Former Iggy Winner. I used to be somebody special
- Aug 15, 2011
National Metric Day is October 10. Why? Because it’s 10/10 and the number 10 is pivotal to the metric system of course. National Metric Day is part of National Metric Week which runs October 10-14 this year (always the week that contains 10/10).
The metric system has its roots as far back as 1586 when Flemish mathematician Simon Stevin published a small pamphlet called De Thiende (“the tenth”). Stevin declared that using decimals was so important that it was only a matter of time before the world would standardize using decimals. But the metric system would have to wait until 1799 when it was first introduced by the French and it wasn’t sanctioned for use in the US until 1866. Still, it wasn’t popular until 1988 when US Congress passed the Omnibus Trade and Competitiveness Act designating the metric system as the preferred system of weights and measures.
A new book on Jim Boeheim, Syracuse basketball comes out Nov. 6 - The Juice Online (the juice; podcast; Cheng)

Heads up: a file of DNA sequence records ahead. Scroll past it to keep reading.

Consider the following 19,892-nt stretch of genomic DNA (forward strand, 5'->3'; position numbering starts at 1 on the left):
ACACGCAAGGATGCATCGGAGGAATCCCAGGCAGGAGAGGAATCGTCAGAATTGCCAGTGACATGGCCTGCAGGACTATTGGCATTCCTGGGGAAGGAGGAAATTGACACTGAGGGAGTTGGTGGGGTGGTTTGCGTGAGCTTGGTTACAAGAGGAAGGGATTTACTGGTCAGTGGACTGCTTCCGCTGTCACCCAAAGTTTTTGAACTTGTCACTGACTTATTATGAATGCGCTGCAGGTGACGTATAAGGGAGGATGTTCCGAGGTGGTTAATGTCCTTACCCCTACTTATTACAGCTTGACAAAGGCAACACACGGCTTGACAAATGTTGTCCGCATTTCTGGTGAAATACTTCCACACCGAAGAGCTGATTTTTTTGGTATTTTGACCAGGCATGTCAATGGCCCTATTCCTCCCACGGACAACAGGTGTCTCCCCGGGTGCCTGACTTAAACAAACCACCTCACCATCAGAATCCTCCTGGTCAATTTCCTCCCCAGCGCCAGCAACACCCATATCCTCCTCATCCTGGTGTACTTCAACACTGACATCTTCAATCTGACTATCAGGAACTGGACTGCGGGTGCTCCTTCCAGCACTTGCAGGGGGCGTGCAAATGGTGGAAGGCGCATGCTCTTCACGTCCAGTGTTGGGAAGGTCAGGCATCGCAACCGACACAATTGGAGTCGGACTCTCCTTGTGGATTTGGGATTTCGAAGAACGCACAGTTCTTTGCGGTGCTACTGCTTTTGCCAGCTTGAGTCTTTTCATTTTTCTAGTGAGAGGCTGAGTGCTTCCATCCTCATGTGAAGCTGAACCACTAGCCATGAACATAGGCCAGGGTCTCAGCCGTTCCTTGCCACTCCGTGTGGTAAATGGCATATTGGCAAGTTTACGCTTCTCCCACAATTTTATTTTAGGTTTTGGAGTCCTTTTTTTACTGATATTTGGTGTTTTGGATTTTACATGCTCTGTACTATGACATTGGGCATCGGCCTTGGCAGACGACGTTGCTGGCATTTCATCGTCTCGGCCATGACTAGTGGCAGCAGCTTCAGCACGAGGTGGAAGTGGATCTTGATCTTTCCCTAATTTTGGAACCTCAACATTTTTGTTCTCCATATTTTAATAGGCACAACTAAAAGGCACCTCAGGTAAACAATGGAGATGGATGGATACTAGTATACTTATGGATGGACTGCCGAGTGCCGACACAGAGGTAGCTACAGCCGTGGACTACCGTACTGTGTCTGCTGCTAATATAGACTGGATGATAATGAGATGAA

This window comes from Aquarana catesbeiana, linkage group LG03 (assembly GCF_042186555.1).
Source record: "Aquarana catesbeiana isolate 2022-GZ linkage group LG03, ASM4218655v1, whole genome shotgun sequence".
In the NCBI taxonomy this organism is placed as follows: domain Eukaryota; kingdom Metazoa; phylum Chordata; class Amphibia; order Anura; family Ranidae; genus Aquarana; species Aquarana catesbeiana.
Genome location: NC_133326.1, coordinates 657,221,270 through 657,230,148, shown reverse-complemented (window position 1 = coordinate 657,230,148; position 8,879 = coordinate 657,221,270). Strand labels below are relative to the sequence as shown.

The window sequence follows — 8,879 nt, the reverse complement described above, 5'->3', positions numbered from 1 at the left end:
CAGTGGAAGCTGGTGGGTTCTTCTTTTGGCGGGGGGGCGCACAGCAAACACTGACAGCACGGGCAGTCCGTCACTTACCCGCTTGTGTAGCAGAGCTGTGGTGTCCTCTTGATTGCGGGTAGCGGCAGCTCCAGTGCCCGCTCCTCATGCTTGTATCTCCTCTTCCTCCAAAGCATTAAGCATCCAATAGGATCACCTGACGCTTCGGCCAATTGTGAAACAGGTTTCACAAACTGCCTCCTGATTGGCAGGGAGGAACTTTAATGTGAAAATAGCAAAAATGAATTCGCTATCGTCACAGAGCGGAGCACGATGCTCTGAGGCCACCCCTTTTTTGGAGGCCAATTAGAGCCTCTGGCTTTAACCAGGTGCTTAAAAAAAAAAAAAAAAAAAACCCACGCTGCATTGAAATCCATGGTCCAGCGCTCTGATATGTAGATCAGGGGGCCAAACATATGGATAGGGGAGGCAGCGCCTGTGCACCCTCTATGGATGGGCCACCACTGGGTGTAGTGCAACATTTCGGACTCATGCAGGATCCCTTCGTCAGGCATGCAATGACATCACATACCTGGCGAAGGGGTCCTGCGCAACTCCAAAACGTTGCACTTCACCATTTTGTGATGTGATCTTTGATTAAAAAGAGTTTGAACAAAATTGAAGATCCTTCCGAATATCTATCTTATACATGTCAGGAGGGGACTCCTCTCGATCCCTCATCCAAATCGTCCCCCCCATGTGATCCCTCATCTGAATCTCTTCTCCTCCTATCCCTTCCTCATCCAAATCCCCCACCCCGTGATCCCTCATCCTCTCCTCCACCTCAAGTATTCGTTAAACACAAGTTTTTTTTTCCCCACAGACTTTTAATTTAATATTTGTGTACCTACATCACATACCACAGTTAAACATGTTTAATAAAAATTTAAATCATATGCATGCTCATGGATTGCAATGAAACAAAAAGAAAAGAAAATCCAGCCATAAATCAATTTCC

Donald Staffo, author of Jim Boeheim and Syracuse Basketball: In the Zone calls in to talk about his book with host Wes Cheng. The Juice Online’s Brad Bierman then calls in to talk about Syracuse football’s disappointing loss to Pitt.
Here are the highlights from the show:
Wesley Cheng: Take me through the process of how you put this book together.
Donald Staffo: I started writing this book in 2010. I was thinking at that time that Boeheim would be retiring in 2-3 years and I would have a manuscript ready to go when he retired. But of course, you know, he still hasn’t retired. He turns around and says he’s going to coach his son Buddy, so I wasn’t going to wait another 4-5 years. I’ve been writing the book off and on for eight years or so. Over that period of time, I’ve probably talked to 150 or more people. The bulk of the book is based on interviews with people that know Jim Boeheim the best. People from his hometown in Lyons. His former SU teammates. Others in the SU basketball family.
1. Donald Staffo, author of Jim Boeheim and Syracuse Basketball: In the Zone calls in
2. Process behind writing the book
3. Favorite part of the book
4. Forward written by Dave Bing
5. Editor in chief Brad Bierman calls in
6. Close loss at Pitt
7. What is the outlook for this team?
8. Closing thoughts and wrap up